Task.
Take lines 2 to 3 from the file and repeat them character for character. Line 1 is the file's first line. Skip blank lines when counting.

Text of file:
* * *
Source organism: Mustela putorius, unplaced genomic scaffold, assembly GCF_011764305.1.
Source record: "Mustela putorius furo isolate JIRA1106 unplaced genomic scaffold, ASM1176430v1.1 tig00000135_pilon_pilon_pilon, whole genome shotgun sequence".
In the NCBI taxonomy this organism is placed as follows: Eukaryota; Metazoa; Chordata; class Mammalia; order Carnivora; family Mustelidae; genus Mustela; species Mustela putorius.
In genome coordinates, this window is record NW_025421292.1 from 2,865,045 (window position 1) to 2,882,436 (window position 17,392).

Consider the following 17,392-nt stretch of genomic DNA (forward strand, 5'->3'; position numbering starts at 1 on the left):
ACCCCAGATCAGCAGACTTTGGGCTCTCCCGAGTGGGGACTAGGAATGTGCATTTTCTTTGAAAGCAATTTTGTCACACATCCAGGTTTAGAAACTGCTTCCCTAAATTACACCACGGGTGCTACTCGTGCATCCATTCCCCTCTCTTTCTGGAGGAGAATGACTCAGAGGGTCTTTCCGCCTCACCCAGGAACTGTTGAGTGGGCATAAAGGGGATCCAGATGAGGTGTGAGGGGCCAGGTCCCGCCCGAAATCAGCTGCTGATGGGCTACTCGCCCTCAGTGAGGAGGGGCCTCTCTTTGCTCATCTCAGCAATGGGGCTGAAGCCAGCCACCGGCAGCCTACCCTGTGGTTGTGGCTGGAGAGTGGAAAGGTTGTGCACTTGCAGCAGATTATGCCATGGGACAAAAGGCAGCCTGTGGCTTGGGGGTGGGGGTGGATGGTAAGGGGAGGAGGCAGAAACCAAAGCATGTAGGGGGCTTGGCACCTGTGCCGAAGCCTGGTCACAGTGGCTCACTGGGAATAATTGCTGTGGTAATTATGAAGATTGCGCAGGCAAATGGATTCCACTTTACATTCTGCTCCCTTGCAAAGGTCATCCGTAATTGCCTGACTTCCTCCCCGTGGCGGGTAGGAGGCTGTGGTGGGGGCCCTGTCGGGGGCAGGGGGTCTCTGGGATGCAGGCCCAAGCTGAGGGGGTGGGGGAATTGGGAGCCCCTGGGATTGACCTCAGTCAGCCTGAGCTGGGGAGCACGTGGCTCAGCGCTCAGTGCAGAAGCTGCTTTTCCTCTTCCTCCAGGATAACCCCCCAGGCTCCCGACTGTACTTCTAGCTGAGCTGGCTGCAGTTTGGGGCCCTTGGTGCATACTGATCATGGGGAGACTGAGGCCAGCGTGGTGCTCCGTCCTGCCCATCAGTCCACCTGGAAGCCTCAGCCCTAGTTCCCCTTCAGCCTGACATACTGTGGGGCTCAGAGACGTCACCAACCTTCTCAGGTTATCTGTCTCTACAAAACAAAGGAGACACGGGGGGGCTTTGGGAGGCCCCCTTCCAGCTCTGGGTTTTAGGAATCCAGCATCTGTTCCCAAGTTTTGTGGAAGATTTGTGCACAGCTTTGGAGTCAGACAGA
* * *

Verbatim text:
Source record: "Mustela putorius furo isolate JIRA1106 unplaced genomic scaffold, ASM1176430v1.1 tig00000135_pilon_pilon_pilon, whole genome shotgun sequence".
In the NCBI taxonomy this organism is placed as follows: Eukaryota; Metazoa; Chordata; class Mammalia; order Carnivora; family Mustelidae; genus Mustela; species Mustela putorius.